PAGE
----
Sony A68 vs A7C
The Sony Alpha SLT-A68 and the Sony Alpha A7C are two digital cameras that were announced, respectively, in November 2015 and September 2020. The A68 is a DSLR, while the A7C is a mirrorless interchangeable lens camera. The cameras are based on an APS-C (A68) and a full frame (A7C) sensor. Both cameras offer a resolution of 24 megapixels.
Below is an overview of the main specs of the two cameras as a starting point for the comparison.
Going beyond this snapshot of core features and characteristics, what are the differences between the Sony Alpha SLT-A68 and the Sony Alpha A7C? Which one should you buy? Read on to find out how these two cameras compare with respect to their body size, their imaging sensors, their shooting features, their input-output connections, and their reception by expert reviewers.
The side-by-side display below illustrates the physical size and weight of the Sony A68 and the Sony A7C. The two cameras are presented according to their relative size. Three consecutive perspectives from the front, the top, and the back are available. All width, height and depth dimensions are rounded to the nearest millimeter.
The A7C can be obtained in two different colors (black, silver), while the A68 is only available in black.
If the front view area (width x height) of the cameras is taken as an aggregate measure of their size, the Sony A7C is considerably smaller (41 percent) than the Sony A68. Moreover, the A7C is markedly lighter (17 percent) than the A68. It is noteworthy in this context that the A7C is splash and dust-proof, while the A68 does not feature any corresponding weather-sealing.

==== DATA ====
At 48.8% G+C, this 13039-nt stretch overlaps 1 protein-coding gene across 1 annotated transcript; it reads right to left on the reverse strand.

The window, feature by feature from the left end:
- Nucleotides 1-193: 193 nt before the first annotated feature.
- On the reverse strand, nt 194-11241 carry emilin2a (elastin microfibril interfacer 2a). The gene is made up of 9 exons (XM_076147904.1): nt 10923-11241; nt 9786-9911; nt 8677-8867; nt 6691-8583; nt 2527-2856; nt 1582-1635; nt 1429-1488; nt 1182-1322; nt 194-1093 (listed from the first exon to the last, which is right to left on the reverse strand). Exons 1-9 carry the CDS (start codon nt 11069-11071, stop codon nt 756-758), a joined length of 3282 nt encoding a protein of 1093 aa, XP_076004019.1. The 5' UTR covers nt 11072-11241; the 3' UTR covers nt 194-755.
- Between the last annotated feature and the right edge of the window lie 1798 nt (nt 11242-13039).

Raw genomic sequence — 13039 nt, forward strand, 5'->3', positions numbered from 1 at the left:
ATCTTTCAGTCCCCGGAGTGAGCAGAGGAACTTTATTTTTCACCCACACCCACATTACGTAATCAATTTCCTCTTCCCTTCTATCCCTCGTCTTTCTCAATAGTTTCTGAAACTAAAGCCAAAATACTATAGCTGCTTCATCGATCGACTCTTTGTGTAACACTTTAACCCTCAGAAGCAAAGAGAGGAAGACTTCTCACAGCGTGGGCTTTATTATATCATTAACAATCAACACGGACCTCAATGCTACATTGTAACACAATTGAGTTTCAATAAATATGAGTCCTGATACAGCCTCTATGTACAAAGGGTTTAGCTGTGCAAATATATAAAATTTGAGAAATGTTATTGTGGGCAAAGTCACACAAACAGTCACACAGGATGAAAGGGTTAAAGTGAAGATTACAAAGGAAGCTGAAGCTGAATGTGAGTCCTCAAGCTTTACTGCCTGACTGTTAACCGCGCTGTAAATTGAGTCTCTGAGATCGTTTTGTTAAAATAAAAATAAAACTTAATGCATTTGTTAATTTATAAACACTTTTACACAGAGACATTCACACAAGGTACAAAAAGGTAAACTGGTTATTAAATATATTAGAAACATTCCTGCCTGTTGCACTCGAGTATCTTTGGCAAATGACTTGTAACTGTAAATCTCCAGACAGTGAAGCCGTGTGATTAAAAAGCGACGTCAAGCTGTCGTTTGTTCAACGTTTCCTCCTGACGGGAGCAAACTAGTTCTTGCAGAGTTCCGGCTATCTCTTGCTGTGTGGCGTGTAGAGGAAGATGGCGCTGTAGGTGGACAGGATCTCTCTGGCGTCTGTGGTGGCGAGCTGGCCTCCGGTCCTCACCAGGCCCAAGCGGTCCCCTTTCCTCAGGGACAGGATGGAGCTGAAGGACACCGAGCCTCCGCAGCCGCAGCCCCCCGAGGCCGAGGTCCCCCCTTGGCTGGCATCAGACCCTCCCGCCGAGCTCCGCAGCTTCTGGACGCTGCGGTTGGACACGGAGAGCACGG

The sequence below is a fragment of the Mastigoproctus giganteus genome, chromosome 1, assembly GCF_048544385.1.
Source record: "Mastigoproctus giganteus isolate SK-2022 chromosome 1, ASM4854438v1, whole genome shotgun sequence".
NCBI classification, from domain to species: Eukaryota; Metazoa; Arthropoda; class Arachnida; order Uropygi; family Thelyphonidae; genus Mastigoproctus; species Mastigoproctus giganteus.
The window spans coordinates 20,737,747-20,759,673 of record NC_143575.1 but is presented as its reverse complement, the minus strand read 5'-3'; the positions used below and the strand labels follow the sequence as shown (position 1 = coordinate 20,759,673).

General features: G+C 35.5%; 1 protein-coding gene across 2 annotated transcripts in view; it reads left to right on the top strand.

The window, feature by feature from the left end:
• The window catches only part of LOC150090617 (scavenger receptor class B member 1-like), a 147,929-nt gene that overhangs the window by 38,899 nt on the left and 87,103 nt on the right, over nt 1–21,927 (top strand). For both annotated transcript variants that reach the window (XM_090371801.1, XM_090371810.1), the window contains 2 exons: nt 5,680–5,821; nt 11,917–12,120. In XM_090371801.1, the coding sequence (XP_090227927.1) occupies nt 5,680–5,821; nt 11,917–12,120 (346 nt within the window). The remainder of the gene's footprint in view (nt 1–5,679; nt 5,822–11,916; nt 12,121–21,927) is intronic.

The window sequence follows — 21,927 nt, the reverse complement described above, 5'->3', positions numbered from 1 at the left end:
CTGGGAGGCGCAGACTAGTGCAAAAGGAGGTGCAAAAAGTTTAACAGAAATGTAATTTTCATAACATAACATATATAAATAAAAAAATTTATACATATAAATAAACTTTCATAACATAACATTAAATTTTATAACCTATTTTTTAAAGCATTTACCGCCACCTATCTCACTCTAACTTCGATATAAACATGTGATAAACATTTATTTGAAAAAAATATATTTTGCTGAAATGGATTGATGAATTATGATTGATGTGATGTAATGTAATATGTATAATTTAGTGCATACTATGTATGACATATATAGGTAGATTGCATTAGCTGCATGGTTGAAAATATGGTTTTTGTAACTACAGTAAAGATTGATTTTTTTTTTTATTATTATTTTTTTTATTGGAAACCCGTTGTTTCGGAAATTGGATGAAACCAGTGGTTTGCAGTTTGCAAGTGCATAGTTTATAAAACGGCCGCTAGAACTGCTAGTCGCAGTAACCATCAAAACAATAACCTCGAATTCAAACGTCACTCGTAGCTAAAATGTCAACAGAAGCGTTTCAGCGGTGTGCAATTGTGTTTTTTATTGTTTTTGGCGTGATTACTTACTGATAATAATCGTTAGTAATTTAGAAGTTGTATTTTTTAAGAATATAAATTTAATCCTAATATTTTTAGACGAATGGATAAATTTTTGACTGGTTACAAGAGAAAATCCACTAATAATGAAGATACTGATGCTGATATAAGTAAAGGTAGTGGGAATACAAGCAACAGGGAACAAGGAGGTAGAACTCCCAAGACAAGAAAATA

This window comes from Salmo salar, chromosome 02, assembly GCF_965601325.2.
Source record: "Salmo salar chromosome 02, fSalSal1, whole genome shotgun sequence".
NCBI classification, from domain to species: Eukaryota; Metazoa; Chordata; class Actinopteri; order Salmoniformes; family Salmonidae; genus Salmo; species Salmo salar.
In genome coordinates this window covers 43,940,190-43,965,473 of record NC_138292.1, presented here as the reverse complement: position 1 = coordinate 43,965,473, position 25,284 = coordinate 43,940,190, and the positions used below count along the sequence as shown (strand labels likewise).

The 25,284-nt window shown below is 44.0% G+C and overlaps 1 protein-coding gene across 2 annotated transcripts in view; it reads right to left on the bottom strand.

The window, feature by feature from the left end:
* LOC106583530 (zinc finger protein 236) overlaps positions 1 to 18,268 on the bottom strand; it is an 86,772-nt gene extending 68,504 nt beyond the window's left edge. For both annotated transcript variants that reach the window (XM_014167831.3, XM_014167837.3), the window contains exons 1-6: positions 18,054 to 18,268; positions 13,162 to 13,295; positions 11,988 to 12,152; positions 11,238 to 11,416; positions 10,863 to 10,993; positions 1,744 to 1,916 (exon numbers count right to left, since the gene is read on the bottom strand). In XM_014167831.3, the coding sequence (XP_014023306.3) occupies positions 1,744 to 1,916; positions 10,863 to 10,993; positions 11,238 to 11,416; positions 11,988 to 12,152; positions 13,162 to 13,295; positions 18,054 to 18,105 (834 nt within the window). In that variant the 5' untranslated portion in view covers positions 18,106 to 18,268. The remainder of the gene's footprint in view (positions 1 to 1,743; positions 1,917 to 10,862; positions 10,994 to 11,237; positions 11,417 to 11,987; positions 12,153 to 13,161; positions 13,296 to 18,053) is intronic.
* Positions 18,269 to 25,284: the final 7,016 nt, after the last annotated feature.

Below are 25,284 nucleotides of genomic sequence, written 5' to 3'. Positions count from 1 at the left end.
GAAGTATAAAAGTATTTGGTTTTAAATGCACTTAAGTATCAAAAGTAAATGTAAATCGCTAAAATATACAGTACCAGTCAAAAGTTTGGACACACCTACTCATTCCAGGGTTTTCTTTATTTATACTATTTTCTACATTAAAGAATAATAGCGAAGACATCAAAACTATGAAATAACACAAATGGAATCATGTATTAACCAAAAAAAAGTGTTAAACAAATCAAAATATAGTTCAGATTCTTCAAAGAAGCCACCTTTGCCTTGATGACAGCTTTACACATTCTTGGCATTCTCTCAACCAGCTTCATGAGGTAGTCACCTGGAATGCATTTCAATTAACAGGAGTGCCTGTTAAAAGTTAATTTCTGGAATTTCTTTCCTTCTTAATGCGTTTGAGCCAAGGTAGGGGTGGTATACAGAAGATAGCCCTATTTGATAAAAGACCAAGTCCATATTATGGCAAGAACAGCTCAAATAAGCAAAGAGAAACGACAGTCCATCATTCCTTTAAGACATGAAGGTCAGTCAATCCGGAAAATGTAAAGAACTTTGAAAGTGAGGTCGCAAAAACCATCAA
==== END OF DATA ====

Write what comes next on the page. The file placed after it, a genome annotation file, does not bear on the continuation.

The above size and weight comparisons are to some extent incomplete since they do not consider the interchangeable lenses that both of these cameras require. Hence, you might want to study and compare the specifications of available lenses in order to get the full picture of the size and weight of the two camera systems.
Concerning battery life, the A68 gets 540 shots out of its NP-FM500H battery, while the A7C can take 740 images on a single charge of its NP-FZ100 power pack. The power pack in the A7C can be charged via the USB port, which can be very convenient when travelling.
The table below summarizes the key physical specs of the two cameras alongside a broader set of comparators. If you want to switch the focus of the display and review another camera pair, you can move across to the CAM-parator tool and choose from the broad selection of possible camera comparisons there.
|1.||Sony A68||143 mm||104 mm||81 mm||610 g||540||n||Nov 2015||699|
|2.||Sony A7C||124 mm||71 mm||60 mm||509 g||740||Y||Sep 2020||1,799|
|3.||Canon 750D||132 mm||101 mm||78 mm||555 g||440||n||Feb 2015||749|
|4.||Canon 760D||132 mm||101 mm||78 mm||565 g||440||n||Feb 2015||649|
|5.||Olympus E-M1 II||134 mm||91 mm||67 mm||574 g||440||Y||Sep 2016||1,999|
|6.||Panasonic TZ100||111 mm||65 mm||44 mm||312 g||300||n||Jan 2016||699|
|7.||Pentax K-S1||121 mm||93 mm||70 mm||558 g||410||n||Aug 2014||749|
|8.||Sony A9||127 mm||96 mm||63 mm||673 g||650||Y||Apr 2017||4,499|
|9.||Sony A6500||120 mm||67 mm||53 mm||453 g||350||Y||Oct 2016||1,399|
|10.||Sony A7 II||127 mm||96 mm||60 mm||599 g||350||Y||Nov 2014||1,999|
|11.||Sony A77 II||143 mm||104 mm||81 mm||647 g||480||Y||May 2014||1,199|
|12.||Sony A6000||120 mm||67 mm||45 mm||344 g||360||n||Feb 2014||599|
|13.||Sony RX100 III||102 mm||58 mm||41 mm||290 g||320||n||May 2014||799|
|14.||Sony A7||127 mm||94 mm||48 mm||474 g||340||Y||Oct 2013||1,699|